Despite their good values, organized religions can be intimidating, either because they have strict rules or are difficult to understand.
But religions are intrinsically based on positive values. So five years ago, former Manhattan Mini Storage marketer Archie Gottesman started the nonprofit JewBelong to make Judaism in particular more accessible to people who wanted to learn more about it.
“I wanted to basically rebrand Judaism,” Gottesman said. “Advertising and branding is all about being compelling and getting attention. I thought, ‘let me try that with Judaism,’ because like anything else, it's a product trying to get your time.”
JewBelong began as a website collecting inclusive and easy-to-understand resources on Jewish traditions and holidays. Families that have never hosted a Passover seder before, for example, can print out a Haggadah — the text recited at the holiday seder — in an accessible, English format.
When antisemitism began to rise in the United States after Israeli-Palestinian violence escalated in June, Gottesman tapped into her marketing savvy to fight back, with the goal of stopping people from leaving Judaism as a result of receiving antisemitc attacks.
“If Judaism is a small part of your life and all you get is hate, then forget it, you’ll scoot,” Gottesman said. “That happens, and it's a terrible phenomenon.”
JewBelong stood up billboards across Manhattan that called out stark reminders that antisemitism is not a thing of the past, with attention grabbing hot pink backgrounds overlaid with white text. “Here’s an idea: Let’s ask everyone who’s wondering if antisemitism is real to wear a yarmulke for a week and report back,” one reads. “We’re just 75 years since the gas chambers. So no, a billboard calling out antisemitism isn’t an overreaction,” reads another.
The billboard designs are downloadable for use on JewBelong’s website, and have been posted in cities from Capetown to Toronto. JewBelong will also translate the copy into Hebrew, Spanish, Arabic, French and Japanese, because “antisemitism is definitely not just an English-speaking issue,” Gottesman said.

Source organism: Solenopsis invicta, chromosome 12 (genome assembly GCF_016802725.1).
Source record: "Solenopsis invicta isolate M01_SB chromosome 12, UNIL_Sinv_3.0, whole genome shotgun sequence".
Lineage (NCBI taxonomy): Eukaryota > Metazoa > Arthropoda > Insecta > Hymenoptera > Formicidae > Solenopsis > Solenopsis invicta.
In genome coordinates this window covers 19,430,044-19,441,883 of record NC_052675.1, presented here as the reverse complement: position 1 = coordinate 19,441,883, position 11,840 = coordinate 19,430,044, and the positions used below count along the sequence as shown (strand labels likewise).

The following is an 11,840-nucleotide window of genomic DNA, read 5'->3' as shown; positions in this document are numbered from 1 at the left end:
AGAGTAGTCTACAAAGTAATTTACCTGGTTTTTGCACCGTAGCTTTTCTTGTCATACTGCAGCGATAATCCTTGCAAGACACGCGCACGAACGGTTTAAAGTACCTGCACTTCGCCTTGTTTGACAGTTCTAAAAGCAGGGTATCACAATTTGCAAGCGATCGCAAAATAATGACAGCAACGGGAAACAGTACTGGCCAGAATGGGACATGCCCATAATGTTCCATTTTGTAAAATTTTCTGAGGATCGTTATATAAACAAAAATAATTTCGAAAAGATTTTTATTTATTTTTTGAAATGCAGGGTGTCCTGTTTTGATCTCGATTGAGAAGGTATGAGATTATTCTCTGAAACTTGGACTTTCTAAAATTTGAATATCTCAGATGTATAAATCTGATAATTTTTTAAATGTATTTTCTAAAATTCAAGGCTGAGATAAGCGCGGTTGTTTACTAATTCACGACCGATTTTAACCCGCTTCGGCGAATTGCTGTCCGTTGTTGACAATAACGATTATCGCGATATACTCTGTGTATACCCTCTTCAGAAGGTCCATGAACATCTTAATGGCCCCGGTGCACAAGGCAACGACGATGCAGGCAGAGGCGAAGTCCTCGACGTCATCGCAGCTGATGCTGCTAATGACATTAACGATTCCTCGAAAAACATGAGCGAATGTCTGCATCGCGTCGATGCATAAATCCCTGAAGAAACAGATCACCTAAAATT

“I know the power of a billboard in a highly trafficked area,” she added. “The only thing to do is fight [antisemitism] in a bold way.”
After receiving strong reactions from the billboards, JewBelong took the fight online, asking social media followers to share a personal experience they’ve had with antisemitism. JewBelong received hundreds of responses, which it compiled into a digital booklet categorized into six categories of common slurs: “Where are your horns?”, “Dirty Jew,” “You killed Jesus,” “Cheap,” “Swastikas” and “Those that defy a category.”
Many of the stories that emerged paint pictures of long ago memories that respondents said they hadn’t spoken to anyone about in years, Gottesman said. “People said, ‘Thank you for asking, I haven't told anybody this since I was 11.”
As the campaign continues, JewBelong will focus on showcasing real stories and experiences from Jewish people to promote understanding between groups.
“I really believe that the way there can be peace and understanding with different groups is that they understand each others' suffering,” she added. “When we learn things in an honest, non judgemental way, it makes us understand more.”